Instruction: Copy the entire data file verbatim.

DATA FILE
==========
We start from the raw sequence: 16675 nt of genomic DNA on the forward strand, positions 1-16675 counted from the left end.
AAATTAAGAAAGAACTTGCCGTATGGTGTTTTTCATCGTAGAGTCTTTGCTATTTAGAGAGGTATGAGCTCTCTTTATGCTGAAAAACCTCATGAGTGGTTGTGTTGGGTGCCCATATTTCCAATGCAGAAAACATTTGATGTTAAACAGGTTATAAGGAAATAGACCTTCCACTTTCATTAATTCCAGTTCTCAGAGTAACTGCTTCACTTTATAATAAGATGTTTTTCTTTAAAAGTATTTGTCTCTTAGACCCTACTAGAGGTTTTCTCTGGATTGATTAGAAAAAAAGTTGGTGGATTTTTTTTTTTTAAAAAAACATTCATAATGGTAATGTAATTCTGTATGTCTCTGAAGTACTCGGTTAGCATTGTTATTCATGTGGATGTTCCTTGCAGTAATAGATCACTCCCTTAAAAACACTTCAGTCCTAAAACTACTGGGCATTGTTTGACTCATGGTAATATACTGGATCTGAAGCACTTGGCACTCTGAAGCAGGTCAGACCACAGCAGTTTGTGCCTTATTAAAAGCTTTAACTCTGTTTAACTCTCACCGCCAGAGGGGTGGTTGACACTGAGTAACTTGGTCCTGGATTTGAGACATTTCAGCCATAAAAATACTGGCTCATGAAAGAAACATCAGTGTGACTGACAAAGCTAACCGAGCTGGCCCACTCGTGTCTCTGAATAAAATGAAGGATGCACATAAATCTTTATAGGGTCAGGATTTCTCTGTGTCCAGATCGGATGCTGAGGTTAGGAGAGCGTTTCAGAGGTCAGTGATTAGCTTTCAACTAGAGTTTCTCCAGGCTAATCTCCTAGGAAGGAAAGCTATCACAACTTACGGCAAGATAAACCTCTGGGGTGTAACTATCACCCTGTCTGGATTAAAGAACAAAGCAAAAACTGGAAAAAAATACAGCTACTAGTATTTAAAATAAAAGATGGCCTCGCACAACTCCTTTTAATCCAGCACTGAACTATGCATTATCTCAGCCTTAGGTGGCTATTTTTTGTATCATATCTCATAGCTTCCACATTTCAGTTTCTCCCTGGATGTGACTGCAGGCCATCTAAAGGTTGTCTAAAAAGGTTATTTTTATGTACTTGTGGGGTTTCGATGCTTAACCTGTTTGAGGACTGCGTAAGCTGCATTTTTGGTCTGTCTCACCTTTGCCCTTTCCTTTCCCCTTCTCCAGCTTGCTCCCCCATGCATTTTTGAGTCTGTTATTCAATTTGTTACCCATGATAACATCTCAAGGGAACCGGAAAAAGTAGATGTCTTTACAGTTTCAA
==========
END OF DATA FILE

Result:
We start from the raw sequence: 16675 nt of genomic DNA on the forward strand, positions 1-16675 counted from the left end.
AAATTAAGAAAGAACTTGCCGTATGGTGTTTTTCATCGTAGAGTCTTTGCTATTTAGAGAGGTATGAGCTCTCTTTATGCTGAAAAACCTCATGAGTGGTTGTGTTGGGTGCCCATATTTCCAATGCAGAAAACATTTGATGTTAAACAGGTTATAAGGAAATAGACCTTCCACTTTCATTAATTCCAGTTCTCAGAGTAACTGCTTCACTTTATAATAAGATGTTTTTCTTTAAAAGTATTTGTCTCTTAGACCCTACTAGAGGTTTTCTCTGGATTGATTAGAAAAAAAGTTGGTGGATTTTTTTTTTTTAAAAAAACATTCATAATGGTAATGTAATTCTGTATGTCTCTGAAGTACTCGGTTAGCATTGTTATTCATGTGGATGTTCCTTGCAGTAATAGATCACTCCCTTAAAAACACTTCAGTCCTAAAACTACTGGGCATTGTTTGACTCATGGTAATATACTGGATCTGAAGCACTTGGCACTCTGAAGCAGGTCAGACCACAGCAGTTTGTGCCTTATTAAAAGCTTTAACTCTGTTTAACTCTCACCGCCAGAGGGGTGGTTGACACTGAGTAACTTGGTCCTGGATTTGAGACATTTCAGCCATAAAAATACTGGCTCATGAAAGAAACATCAGTGTGACTGACAAAGCTAACCGAGCTGGCCCACTCGTGTCTCTGAATAAAATGAAGGATGCACATAAATCTTTATAGGGTCAGGATTTCTCTGTGTCCAGATCGGATGCTGAGGTTAGGAGAGCGTTTCAGAGGTCAGTGATTAGCTTTCAACTAGAGTTTCTCCAGGCTAATCTCCTAGGAAGGAAAGCTATCACAACTTACGGCAAGATAAACCTCTGGGGTGTAACTATCACCCTGTCTGGATTAAAGAACAAAGCAAAAACTGGAAAAAAATACAGCTACTAGTATTTAAAATAAAAGATGGCCTCGCACAACTCCTTTTAATCCAGCACTGAACTATGCATTATCTCAGCCTTAGGTGGCTATTTTTTGTATCATATCTCATAGCTTCCACATTTCAGTTTCTCCCTGGATGTGACTGCAGGCCATCTAAAGGTTGTCTAAAAAGGTTATTTTTATGTACTTGTGGGGTTTCGATGCTTAACCTGTTTGAGGACTGCGTAAGCTGCATTTTTGGTCTGTCTCACCTTTGCCCTTTCCTTTCCCCTTCTCCAGCTTGCTCCCCCATGCATTTTTGAGTCTGTTATTCAATTTGTTACCCATGATAACATCTCAAGGGAACCGGAAAAAGTAGATGTCTTTACAGTTTCAA